Systemic juvenile idiopathic arthritis (SJIA) is a rheumatic condition characterized by arthritis, quotidian fever, evanescent rash, and sometimes other types of systemic inflammation. SJIA is currently thought to be a multigenic, autoinflammatory disease, but the molecular details of its pathogenesis are still unknown. A striking feature of SJIA is its association with macrophage activation syndrome (MAS), a complication that can be fatal. This clinical aspect, together with data from immunophenotypic studies of SJIA, points to the monocyte lineage as being important in disease pathogenesis. Activated monocytes express components of the inflammasome, a multiprotein complex that senses infectious or noxious stimuli and activates caspase-1, leading to maturation and secretion of IL-1beta and IL-18 and sometimes to host cell death IL-1beta and IL-18 have been implicated in SJIA. Based on our preliminary data, we hypothesize that monocytes from SJIA patients harbor a defect in the inflammasome pathway. The objective of this R21 proposal is to discover host pathways and genes that influence IL- 1beta maturation and release by monocytes and to test these as candidate disease associated factors.
In Aim 1, we will take a candidate approach to characterize possible defects in SJIA monocytes by measuring known molecular events related to IL-1beta secretion in cells from SJIA patients compared to cells from age-matched immunologically normal children. Specifically, we will measure cytokine release, activation of caspase-1, caspase-1 regulated cell death, levels of expression of Rab 39a, the purinergic receptor P2X7R, and the pore-forming protein, pannexin-1. Findings will be followed up with sequencing of associated candidate genes in 35 SJIA patients.
In Aim 2, we will take a less biased approach and conduct a forward genetic screen to identify host factors that influence IL-1beta secretion in normal cells. This screen will likely provide additional candidate factors potentially affecting IL-1beta biology in SJIA. Our results will delineate molecular components regulating IL-1 processing and secretion and, ultimately, could result in new and innovative approaches to the prevention and treatment of SJIA and other autoinflammatory diseases.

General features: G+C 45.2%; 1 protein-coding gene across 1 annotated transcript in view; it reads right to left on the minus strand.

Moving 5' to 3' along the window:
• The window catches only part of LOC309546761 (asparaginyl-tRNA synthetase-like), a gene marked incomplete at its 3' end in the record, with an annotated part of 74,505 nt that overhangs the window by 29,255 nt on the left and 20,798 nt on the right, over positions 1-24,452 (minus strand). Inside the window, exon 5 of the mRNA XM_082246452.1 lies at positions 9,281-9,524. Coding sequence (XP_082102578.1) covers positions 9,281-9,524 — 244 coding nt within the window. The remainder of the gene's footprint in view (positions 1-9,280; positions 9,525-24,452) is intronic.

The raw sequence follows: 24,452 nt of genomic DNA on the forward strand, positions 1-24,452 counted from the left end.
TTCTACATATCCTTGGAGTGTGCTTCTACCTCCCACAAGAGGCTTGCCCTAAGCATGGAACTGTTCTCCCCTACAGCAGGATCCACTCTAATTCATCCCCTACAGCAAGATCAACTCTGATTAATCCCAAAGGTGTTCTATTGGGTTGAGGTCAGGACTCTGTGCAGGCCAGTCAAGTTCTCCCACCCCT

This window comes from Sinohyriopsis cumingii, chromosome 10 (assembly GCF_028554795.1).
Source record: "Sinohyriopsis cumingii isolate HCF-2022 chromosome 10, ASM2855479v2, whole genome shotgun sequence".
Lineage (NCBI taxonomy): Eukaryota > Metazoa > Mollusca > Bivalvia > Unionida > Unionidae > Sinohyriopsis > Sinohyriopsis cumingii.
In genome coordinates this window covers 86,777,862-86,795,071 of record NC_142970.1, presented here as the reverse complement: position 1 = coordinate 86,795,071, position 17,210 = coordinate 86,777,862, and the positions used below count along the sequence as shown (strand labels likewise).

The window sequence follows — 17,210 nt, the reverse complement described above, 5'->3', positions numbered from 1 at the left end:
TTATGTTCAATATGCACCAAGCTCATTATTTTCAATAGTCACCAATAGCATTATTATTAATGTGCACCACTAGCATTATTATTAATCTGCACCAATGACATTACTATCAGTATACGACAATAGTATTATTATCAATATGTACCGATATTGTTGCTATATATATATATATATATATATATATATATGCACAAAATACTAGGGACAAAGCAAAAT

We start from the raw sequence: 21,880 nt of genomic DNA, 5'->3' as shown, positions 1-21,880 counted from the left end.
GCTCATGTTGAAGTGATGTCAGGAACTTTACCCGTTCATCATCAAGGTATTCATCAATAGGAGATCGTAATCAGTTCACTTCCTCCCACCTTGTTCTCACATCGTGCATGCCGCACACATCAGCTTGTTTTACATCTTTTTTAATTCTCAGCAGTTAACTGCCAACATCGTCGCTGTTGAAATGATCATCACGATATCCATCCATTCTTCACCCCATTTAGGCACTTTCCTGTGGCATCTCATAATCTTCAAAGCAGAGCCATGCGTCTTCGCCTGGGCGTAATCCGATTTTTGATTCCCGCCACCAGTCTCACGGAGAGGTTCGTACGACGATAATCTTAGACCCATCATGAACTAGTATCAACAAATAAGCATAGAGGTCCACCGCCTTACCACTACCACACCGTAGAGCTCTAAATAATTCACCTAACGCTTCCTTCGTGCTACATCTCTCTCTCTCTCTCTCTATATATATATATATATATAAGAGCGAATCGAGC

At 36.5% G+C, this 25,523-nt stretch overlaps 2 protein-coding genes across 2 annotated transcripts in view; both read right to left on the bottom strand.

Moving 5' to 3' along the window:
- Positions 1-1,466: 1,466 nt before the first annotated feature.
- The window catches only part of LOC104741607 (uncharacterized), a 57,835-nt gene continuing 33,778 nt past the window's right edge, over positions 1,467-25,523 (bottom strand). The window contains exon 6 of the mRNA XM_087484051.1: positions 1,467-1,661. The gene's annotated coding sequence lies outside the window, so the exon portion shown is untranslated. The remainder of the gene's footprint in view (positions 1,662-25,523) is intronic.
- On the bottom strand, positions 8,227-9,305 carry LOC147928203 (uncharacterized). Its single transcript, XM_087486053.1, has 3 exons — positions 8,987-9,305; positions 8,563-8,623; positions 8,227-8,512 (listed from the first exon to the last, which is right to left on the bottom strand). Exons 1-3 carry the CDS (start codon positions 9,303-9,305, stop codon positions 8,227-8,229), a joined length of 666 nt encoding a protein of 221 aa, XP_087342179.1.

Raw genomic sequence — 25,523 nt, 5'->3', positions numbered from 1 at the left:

Public Health Relevance

Systemic juvenile idiopathic arthritis (sJIA) is a chronic rheumatic condition in children characterized by remitting fever, transient rash, and relapsing arthritis. Although sJIA represents only 10-20% of the total cases of chronic inflammatory arthritis in children (JIA), it accounts for more than 2/3 of JIA mortality, due to complications o this disease and its treatment. The cause of sJIA is unknown, but recent evidence strongly suggests that a driving force is excessive activity of an endogenous inflammatory mediator called IL-1. This conclusion is based on the efficacy of anti-IL-1 therapy in a large subset of sJI patients, especially if this treatment approach is instituted early. We are interested in elucidatig the basis of uncontrolled IL-1 activity in sJIA. The Mellins laboratory has been studying the immune cells found in the blood of children with sJIA and has found evidence for abnormal regulation of IL-1 secretion in these cells. The Monack laboratory has been studying the basic cellular mechanisms that control IL-1 secretion in immune cells. While certain aspects of IL-1 control have been uncovered, such as the importance of a subcellular structure known as the "inflammasome," it is clear that more molecular events remain to be discovered. Using modern genetic and biochemical approaches, our laboratories will work to identify the molecular steps involved in production and secretion of active IL-1 from immune cells. We then will go on to determine at which step(s) the immune cells from sJIA patients are abnormal. This project will contribute important new knowledge on the fundamental processes involved in inflammation and will shed light on the mechanism of disease in a chronic, sometimes fatal illness of children, sJIA. The project also has the potential to identify approaches to treatments for sJIA and other inflammatory diseases where IL-1 plays a pathogenic role.

National Institute of Health (NIH)
National Institute of Arthritis and Musculoskeletal and Skin Diseases (NIAMS)
Exploratory/Developmental Grants (R21)
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Arthritis, Connective Tissue and Skin Study Section (ACTS)
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Mao, Su-Yau
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Stanford University
Schools of Medicine
United States
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Nguyen, Khoa D; Macaubas, Claudia; Truong, Phi et al. (2014) Serum amyloid A induces mitogenic signals in regulatory T cells via monocyte activation. Mol Immunol 59:172-9